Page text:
By Jack Rubinger
Ever wonder who is living in the new apartment buildings in your neighborhood? As Portland continues to grow, the number of more citified apartment buildings has grown, too. Who’s moving into these places and why is being examined in a series of articles here in The Southeast Examiner. First up is the Goat Blocks.
Vacant for over a decade, the site had become a destination for neighbors visiting the now infamous resident maintenance crew – a herd of goats who kept the weeds in check year round. The goats eventually found a new home, but the name and the neighboring communities’ enthusiasm for activating this site as a gathering spot stuck.
On a rainy morning in January, this writer visited the Goat Blocks, located across the street from Market of Choice on SE Belmont. The project is massive. Developed on what industry folks call a Super Block, this community is a micro neighborhood in itself.
Goat Blocks parking is convenient. There’s a Japanese style rotating system that fits nine cars in the space of three; a slick solution to what is one of Portland’s hottest controversies: parking, or lack thereof.
Emily Logue, Community Curator, from Killian Pacific (the ownership group), provided connections to several residents.
Jennie Dorsey is a trained burlesque dancer who drives vintage scooters, loves the cinema, has a cat named Frankenstein and manages the Schilling Cider house, located on SE 10th.
Schilling is the largest cider house in the world with more than 50 different ciders from all over the world.
“We were searching for locations for Schilling, that are centrally located and the Goat Blocks fit the bill,” said Dorsey. “I jumped at the chance to live and work in a brand new bar and a brand new apartment.”
She lives next door to the Cider House in a studio apartment in the 1010 building on the 11th floor.
Schilling has been open seven months and Dorsey is often on call, so being nearby was crucial — truly a live/work situation. She has lived in the building less than a year.
With a staff of thirteen, the cider house is pretty busy with trivia nights, movie nights, happy hours and burlesque bingo regularly programmed within the space.
Dorsey previously lived in the Montavilla neighborhood. Originally from Chicago, she moved to Portland several years ago from Brighton, England and has a background in both the coffee and cider industries.
Jon Stone and his wife Kelly have lived in the Goat Blocks building since June of last year. They love the college dorm-like aspect of the scene.
“Many of us on the floor hang out together, go out to the arcade, bowl or simply watch football together in the community lounge,” said Stone.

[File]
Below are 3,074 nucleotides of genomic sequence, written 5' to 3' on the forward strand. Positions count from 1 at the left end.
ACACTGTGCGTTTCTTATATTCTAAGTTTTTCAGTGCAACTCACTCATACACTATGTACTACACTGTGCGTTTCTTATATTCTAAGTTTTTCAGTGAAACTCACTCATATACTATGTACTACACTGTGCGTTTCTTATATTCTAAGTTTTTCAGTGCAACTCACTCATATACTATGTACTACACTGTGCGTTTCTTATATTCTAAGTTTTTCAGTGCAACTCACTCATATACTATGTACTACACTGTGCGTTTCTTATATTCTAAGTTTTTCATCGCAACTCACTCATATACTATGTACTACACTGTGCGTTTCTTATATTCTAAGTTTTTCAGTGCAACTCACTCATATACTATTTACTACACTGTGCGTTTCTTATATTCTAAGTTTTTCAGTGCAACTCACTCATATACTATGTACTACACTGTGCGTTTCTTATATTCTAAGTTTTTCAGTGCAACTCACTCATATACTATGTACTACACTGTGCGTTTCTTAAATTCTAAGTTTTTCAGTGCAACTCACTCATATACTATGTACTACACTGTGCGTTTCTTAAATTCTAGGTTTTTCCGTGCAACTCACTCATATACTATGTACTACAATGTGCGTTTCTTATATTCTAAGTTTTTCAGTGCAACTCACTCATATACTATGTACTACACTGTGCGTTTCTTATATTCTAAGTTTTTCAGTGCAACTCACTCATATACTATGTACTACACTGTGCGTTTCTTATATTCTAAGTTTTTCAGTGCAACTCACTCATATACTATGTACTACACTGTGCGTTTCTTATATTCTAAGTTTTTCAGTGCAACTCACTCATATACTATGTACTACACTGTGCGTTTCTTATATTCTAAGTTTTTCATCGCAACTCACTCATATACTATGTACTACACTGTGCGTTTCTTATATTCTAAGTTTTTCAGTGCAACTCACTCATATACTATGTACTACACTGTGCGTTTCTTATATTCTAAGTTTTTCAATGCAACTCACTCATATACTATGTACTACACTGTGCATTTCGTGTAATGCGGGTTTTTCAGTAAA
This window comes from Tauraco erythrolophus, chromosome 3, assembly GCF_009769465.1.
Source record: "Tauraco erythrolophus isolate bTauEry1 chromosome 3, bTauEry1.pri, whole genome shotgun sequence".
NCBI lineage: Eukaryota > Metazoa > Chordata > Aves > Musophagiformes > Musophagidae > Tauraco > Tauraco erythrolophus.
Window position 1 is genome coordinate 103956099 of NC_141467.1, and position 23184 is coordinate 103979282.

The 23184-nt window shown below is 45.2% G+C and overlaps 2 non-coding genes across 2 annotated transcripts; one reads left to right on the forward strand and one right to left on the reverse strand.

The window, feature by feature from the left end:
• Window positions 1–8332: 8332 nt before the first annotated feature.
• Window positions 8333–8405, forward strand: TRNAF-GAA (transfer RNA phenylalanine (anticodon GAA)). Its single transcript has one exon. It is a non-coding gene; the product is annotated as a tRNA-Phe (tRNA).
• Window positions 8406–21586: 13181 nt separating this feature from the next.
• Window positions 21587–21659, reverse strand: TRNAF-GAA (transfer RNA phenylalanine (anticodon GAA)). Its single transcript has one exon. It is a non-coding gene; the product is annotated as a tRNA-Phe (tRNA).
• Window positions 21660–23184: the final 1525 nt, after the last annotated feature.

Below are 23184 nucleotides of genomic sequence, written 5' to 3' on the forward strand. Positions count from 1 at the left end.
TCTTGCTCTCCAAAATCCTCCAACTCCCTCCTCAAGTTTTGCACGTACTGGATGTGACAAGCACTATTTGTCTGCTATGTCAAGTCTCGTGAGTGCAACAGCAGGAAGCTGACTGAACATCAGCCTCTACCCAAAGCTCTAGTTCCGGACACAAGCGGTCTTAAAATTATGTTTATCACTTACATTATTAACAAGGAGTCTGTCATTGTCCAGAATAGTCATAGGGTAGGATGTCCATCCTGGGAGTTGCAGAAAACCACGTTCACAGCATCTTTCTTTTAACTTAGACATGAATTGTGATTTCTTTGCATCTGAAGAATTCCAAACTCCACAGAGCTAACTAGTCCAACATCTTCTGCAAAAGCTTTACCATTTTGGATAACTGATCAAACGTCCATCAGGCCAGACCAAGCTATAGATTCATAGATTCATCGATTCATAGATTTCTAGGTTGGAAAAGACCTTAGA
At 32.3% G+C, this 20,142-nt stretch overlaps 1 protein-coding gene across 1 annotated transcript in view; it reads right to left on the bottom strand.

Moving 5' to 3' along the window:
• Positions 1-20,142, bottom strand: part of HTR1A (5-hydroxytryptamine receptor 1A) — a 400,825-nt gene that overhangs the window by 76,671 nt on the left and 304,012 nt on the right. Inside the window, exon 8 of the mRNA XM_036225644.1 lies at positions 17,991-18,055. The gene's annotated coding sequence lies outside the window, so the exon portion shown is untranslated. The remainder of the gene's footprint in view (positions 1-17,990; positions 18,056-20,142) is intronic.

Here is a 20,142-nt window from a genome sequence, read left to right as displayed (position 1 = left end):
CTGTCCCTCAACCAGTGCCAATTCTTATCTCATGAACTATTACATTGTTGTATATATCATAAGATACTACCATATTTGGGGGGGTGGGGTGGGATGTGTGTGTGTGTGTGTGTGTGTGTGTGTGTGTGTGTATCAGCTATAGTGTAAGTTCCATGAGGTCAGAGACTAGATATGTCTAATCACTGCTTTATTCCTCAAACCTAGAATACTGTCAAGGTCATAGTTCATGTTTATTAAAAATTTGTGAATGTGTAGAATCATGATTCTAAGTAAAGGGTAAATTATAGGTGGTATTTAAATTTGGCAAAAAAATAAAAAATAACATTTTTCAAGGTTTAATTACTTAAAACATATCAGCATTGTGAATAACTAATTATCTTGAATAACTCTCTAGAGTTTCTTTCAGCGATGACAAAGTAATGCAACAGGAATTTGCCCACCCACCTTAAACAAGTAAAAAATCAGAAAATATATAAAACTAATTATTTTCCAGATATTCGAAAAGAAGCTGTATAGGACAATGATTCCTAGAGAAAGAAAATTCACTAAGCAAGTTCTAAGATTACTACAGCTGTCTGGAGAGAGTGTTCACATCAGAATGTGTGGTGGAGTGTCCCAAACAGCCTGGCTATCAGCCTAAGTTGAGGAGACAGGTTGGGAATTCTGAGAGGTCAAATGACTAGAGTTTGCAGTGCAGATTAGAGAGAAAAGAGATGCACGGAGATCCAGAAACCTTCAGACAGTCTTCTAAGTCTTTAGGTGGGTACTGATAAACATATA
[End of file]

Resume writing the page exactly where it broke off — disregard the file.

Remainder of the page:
The couple moved from North Carolina last year for her school and wanted to live the city life; walking and biking to activities instead of driving. They do that easily from the Goat Blocks. Living above the Market of Choice makes grocery shopping convenient.
“Portland is amazing. The weather isn’t nearly as dreary as we were made to believe, and the food lives up to its reputation,” said Stone. “We really love being able to hike minutes outside of the city.
“On the other hand, we were shocked by the homelessness, he added. “Nothing could have adequately prepared me for walking down the street and witnessing drugs and trash and panhandling or the full-on camping on the sidewalk. My wife is uncomfortable walking alone at night once away from the busy areas.”
A project and product manager for a small(ish) tech company, Stone helps other businesses isolate gaps in their processes and creatively solves those problems to create efficiency.
He began compiling a list of all the quirky, fun, free, weird, and beautiful things to do in and around Portland. He and Kelly recently went hunting for the spaceship on Sauvie Island, for example.
“From an outsiders perspective, there is so much construction going on. Even having visited Seattle recently, it still seems like cranes on every corner,” said Stone.
“I expect the trend of people moving into the city to continue, and the cyclical effect of supply and demand to create a denser and denser city center.”
“Portland is more and more often on the radar of companies in the tech and emerging industries sectors” he added, “which makes me think more and more businesses will look at Portland as a legitimate area to open up shop.”
Finally, there’s Sumita Mukund who has lived in the Goat Blocks for six months. A software developer, she’s a Massachusetts native who goes for stand-up comedy, reading, going to concerts and trying new bars and restaurants. Since moving here, she’s become an avid hiker.
There is still a stream of young people who are attracted to Portland and these new high rise settlements because of the area’s abundant action, adventure and opportunities. Portland’s high rise apartments offer proximity to nature, restaurants, culture and shopping.
What happens when couples and singles expand into families? Can developers design dwellings for families that are affordable or will Portland eventually become another big city that only makes sense for very wealthy families?
There are more answers to these and other questions as this series about the new Portland migration continues.